Does hardware matter in the cloud? Oracle is hoping so

Does hardware matter in the cloud? Oracle is hoping so

Summary: Oracle is set to give an update on its cloud strategy. But it will have a very different take on the future of the cloud than its rivals.

TOPICS: Cloud, Hardware, Oracle

Oracle is preparing to take on Amazon, Google and Microsoft with its own infrastructure-as-a-service technology, with its hardware destined to have a significant role in the strategy.

Larry Ellison
Larry Ellison. Image: Jack Clark

Oracle chief executive Larry Ellison revealed the plan in an earnings call last week: "Our new infrastructure-as-a-service [IaaS] offering provides secure, virtualised, compute and storage services in the Oracle Cloud or — and this is very important — an identical infrastructure service installed in our customer's datacentre as an Oracle-managed private cloud."

Ellison's statement suggests Oracle wants its customers to use Oracle's software and hardware for an on-premise cloud and go to Oracle as well for its public cloud. But this is a hard trick to pull off, and one that cloud incumbents Amazon Web Services (AWS), Google and, to a lesser extent Microsoft, have all steered clear of. 

Microsoft is preparing to try something similar to this with its revamped Windows Server and System Center software, which connects to its own Windows Azure cloud, but has steered clear of hardware. 

Amazon Web Services, meanwhile, has partnered with on-premise cloud specialist Eucalyptus and released its own 'Storage Gateway' software to make it easier for businesses to move data between their kit and its cloud but, again, has stayed away from hardware. Google, finally, has steered away from the on-premise world and its Google Compute Engine and Google App Engine services are a public-only play.

In fact, the only company that comes to mind as trying a similar thing is HP, which has been producing 'CloudSystems' for a couple of years. These pieces of storage and compute connect directly to HP's OpenStack-based in-development public cloud, along with Amazon Web Services and Savvis.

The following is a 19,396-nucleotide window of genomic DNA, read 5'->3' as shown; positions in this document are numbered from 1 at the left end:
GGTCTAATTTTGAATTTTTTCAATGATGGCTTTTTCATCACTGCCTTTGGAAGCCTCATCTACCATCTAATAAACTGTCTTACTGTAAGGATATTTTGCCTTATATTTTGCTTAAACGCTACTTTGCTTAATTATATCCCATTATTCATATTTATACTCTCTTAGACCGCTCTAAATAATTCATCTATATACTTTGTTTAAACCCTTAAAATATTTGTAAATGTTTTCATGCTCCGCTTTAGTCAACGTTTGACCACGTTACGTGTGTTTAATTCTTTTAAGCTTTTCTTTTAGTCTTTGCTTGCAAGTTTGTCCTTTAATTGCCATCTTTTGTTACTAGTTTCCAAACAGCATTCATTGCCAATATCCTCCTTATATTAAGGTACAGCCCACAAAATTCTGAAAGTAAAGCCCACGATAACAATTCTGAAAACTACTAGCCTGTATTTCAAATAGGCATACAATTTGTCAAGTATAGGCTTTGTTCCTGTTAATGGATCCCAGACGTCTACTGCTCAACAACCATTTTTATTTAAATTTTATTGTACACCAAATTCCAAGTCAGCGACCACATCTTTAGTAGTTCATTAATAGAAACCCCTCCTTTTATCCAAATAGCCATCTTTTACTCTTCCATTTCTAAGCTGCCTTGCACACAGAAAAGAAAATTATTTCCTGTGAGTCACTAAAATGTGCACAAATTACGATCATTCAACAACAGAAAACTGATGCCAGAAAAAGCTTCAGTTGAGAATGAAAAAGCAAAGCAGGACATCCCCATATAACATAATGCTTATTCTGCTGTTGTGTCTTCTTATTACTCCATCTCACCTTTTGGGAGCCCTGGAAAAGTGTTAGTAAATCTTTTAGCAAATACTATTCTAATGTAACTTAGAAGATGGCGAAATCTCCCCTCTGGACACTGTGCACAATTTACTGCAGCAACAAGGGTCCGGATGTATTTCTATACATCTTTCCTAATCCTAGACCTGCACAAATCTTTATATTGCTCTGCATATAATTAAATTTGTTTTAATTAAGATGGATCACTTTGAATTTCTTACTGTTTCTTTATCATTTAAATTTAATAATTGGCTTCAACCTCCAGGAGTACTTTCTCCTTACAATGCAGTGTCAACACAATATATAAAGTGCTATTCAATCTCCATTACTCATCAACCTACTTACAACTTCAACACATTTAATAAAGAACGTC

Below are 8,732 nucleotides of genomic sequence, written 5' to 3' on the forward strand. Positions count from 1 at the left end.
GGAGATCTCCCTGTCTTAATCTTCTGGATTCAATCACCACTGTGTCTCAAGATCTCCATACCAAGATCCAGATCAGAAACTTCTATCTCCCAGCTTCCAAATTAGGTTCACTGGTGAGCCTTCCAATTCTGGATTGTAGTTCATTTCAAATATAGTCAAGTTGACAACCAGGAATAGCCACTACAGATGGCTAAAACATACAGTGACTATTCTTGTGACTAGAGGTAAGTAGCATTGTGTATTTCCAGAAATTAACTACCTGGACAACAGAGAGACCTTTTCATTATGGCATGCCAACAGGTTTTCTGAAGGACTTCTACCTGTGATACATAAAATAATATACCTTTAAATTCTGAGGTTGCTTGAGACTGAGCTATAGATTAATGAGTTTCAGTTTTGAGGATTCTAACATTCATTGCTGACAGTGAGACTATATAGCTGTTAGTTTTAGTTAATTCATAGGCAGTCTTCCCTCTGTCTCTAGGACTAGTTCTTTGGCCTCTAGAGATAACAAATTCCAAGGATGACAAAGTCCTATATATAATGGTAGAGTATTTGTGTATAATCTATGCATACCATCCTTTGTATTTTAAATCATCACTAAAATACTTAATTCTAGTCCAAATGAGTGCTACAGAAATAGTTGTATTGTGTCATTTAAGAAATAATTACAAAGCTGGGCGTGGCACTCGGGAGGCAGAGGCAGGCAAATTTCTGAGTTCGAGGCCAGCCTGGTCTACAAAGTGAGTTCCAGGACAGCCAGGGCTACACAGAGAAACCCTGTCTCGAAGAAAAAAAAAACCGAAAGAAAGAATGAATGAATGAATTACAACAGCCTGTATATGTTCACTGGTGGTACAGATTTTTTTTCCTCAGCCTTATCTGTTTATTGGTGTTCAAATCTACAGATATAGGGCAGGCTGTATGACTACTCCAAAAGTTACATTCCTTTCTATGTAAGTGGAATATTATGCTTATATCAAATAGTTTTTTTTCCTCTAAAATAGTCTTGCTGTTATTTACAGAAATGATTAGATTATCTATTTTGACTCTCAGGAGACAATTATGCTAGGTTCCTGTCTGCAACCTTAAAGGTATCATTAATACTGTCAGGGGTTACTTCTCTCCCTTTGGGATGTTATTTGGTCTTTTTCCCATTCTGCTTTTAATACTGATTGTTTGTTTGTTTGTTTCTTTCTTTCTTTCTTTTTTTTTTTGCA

Of course, none of these companies have the huge hardware business that Oracle has, following its acquisition of Sun — and a key part of Oracle's strategy will be to find a role for its high-end hardware in the cloud, which is often characterised by vast amounts of commodity hardware.

Crucial time for Oracle

Oracle's OpenWorld event, which kicks off on Sunday in San Francisco, comes at a crucial time for the company.

It is facing competition from CRM competitors like; new database technologies from companies like MongoDB; hardware rivals like SAP; and, now, from an entirely new breed of cloud companies. How Oracle navigates these waters will determine the company's chance of growing its share among younger, smaller companies.

Putting hardware at the heart of its infrastructure-as-a-service technology is one way to make hardware relevant to the cloud — in the company's most recent earnings release hardware sales dipped again and analysts suggested that the high-end 'Exa' cloud systems were failing to meet internal sales expectations. 

Oracle's gamble is whether it can demonstrate some kind of performance or cost advantage over competitors when people use an all-Oracle cloud infrastructure. It's a message that needs to come out of Oracle OpenWorld next week.

An all-Oracle stack

As yet, there is not much evidence that a 'hybrid cloud' based around the same hardware stack on both sides has much value. Yes, Oracle has tuned its 'Exa' range of systems to work well with its own software and, yes, it claims its public cloud runs on Oracle hardware. What doesn't add up is how it can claim that by using an on-premise cloud paired with an Oracle cloud companies will get better performance than if they were using a mixed stack internally and Oracle on the other side, or vice versa. 

There could be a chance that Oracle is being moved by customer demand rather than its own wider strategy

Along with this, Oracle has a historical commitment to single tenancy as the company believes this offers better security. While this may be true, if you operate a cloud model based around single tenancy, it is much more difficult to take advantage of the economies of scale that let companies like Amazon, Google and Microsoft consistently lower the price of their cloud services. 

The measure of the value of the company's new cloud proposition will be how much — or how little — performance and costs change when you go from exchanging data with Amazon to exchanging data with Oracle. 

IaaS is an unfamiliar area to Oracle. By launching a technology that sits far away from its core expertise of databases and corporate people management technologies, there could be a chance that the company is being moved by customer demand rather than its own wider strategy.